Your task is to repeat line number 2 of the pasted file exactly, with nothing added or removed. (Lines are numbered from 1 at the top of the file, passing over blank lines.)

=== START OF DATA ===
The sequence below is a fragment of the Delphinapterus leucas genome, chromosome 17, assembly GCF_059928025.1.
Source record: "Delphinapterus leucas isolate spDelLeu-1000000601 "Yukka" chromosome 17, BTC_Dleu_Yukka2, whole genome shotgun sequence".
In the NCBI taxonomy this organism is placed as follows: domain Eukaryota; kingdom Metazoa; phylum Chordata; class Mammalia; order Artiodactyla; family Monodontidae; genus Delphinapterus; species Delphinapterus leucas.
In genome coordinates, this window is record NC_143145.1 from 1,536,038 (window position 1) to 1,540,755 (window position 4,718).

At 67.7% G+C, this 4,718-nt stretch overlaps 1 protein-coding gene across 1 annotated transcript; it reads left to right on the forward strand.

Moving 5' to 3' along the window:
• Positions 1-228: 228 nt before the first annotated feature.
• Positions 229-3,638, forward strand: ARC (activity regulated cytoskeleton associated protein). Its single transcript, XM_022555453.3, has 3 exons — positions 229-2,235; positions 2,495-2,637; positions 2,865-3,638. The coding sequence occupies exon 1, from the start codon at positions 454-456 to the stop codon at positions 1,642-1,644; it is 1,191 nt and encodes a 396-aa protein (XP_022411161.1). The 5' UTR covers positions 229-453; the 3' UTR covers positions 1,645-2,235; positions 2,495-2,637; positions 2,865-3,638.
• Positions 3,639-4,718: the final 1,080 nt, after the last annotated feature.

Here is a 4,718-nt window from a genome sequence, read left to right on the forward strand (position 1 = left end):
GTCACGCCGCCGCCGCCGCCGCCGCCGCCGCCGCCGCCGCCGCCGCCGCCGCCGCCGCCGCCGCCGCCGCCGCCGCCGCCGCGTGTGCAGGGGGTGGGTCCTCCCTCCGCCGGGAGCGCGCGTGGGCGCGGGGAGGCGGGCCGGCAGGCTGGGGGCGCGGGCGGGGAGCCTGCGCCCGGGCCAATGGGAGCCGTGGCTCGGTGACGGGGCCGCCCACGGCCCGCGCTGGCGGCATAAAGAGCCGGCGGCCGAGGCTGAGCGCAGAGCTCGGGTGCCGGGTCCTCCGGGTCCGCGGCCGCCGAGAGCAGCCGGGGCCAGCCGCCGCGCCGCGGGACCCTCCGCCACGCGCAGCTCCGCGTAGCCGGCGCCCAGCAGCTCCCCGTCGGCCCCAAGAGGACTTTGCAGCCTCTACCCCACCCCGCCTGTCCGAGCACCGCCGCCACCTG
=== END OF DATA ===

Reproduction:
Source record: "Delphinapterus leucas isolate spDelLeu-1000000601 "Yukka" chromosome 17, BTC_Dleu_Yukka2, whole genome shotgun sequence".